clear()                                           # clear to black
        display.set_pen(WHITE)                            # change the pen colour
        display.text("Button A pressed", 10, 10, 240, 4)  # display some text on the screen
        display.update()                                  # update the display
        time.sleep(1)                                     # pause for a sec
        clear()                                           # clear to black again
    elif button_b.read():
        display.text("Button B pressed", 10, 10, 240, 4)
    elif button_x.read():
        display.text("Button X pressed", 10, 10, 240, 4)
    elif button_y.read():
        display.text("Button Y pressed", 10, 10, 240, 4)
        display.text("Press any button!", 10, 10, 240, 4)
    time.sleep(0.1)  # this number is how frequently the Pico checks for button presses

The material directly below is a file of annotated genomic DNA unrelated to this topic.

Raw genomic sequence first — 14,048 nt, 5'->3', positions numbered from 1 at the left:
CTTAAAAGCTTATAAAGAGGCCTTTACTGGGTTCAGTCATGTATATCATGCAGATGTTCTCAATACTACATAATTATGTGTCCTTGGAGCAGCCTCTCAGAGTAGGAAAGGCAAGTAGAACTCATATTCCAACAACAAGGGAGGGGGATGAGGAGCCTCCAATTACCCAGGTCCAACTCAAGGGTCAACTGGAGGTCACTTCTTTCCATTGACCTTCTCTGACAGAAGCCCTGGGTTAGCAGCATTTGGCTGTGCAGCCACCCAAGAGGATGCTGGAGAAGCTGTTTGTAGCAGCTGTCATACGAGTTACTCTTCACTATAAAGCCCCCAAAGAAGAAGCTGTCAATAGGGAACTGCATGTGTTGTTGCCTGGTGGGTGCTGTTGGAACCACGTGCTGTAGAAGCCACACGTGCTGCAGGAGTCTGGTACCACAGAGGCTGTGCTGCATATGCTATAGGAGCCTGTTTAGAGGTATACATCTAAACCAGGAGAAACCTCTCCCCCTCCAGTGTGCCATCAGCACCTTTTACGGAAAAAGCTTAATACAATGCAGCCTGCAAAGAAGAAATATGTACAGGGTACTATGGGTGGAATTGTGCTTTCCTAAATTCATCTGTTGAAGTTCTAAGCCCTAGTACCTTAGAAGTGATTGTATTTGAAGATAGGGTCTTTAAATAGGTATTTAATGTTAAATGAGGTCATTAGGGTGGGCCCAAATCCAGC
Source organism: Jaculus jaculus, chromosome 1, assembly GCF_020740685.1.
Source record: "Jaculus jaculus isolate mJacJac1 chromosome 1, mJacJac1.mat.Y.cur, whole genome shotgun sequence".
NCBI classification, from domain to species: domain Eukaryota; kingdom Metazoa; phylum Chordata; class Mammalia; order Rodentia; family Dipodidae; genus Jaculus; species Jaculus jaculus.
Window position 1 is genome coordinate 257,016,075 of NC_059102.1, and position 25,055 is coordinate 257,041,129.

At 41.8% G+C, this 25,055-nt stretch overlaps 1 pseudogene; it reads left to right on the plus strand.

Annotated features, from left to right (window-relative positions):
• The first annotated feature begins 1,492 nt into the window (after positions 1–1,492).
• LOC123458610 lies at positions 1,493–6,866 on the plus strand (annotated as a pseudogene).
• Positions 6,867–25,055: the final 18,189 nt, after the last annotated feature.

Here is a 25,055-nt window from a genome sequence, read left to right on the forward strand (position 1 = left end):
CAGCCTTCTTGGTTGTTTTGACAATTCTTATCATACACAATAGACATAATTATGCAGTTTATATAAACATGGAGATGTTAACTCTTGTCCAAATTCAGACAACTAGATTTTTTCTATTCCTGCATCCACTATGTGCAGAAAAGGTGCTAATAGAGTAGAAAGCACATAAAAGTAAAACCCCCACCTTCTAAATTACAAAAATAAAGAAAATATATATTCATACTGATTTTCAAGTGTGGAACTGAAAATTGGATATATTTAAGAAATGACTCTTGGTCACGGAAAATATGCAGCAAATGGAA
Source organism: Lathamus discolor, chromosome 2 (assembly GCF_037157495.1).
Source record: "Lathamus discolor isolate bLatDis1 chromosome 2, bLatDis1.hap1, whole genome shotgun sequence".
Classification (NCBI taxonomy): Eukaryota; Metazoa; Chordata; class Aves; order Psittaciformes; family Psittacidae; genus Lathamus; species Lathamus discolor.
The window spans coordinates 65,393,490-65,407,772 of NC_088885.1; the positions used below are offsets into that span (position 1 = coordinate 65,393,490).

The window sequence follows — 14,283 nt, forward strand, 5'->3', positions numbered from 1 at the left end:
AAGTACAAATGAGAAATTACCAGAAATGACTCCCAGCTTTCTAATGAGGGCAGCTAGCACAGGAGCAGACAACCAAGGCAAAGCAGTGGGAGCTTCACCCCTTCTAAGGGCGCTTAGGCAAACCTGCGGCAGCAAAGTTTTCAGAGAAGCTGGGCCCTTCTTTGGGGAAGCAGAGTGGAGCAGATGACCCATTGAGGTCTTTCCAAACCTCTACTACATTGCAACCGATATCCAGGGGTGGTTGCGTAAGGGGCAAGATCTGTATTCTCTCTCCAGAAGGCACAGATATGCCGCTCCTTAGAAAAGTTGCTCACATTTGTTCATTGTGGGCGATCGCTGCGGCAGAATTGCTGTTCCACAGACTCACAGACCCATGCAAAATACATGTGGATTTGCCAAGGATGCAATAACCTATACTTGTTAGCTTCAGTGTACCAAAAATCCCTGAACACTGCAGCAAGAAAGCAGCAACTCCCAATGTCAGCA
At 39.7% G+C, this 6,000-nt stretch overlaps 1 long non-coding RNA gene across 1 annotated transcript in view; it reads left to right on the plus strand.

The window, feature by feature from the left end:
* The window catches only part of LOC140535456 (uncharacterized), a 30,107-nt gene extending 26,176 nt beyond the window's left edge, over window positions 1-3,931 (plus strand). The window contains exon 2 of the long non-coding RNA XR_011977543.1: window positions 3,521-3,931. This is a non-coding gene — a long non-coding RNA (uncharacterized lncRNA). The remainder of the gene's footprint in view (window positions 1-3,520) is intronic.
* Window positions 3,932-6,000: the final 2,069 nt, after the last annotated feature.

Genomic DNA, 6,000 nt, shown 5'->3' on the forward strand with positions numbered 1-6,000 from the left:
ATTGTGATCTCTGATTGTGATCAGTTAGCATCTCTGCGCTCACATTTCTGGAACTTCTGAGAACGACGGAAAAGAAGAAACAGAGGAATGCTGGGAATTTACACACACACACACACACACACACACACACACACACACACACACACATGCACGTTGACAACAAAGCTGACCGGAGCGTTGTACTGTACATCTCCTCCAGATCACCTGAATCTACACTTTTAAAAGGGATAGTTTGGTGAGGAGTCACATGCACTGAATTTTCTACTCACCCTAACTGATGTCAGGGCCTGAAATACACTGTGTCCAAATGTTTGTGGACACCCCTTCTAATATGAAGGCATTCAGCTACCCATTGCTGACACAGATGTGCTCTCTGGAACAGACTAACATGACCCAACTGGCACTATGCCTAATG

Try this

Same behavior on the PC side, and without a working display, I can’t know if it’d change colours. This is one of the programs I tested as well. LED’s still aren’t coming on either.

Did you Pico come with the header already soldered on, or did you do the soldering?
Double check that the Display Pack is plugged into the Pico with the correct orientation.

I got an H version specifically for this, so the next step would be soldering headers myself, but I’d rather not do that as I had alternate plans. It is definitely in the correct orientation as well.

OK, I had to rule out the usual suspects. There is nothing wrong with going with the with header option. If you hadn’t, the next question would have been to post a picture of the soldering. ;)

I have several Display Packs here and have never seen an issue like this, not personally, or posted on the forum. Might be time to give tech support an e-mail.
Contact Us for Raspberry Pi Technical Support - Pimoroni

Thank you, I just wrote in a support ticket and linked back to my original post. I believe all info is in there, including troubleshooting steps I have already taken. I gave a short, abridged version, but I didn’t really waste a sentence in my OP.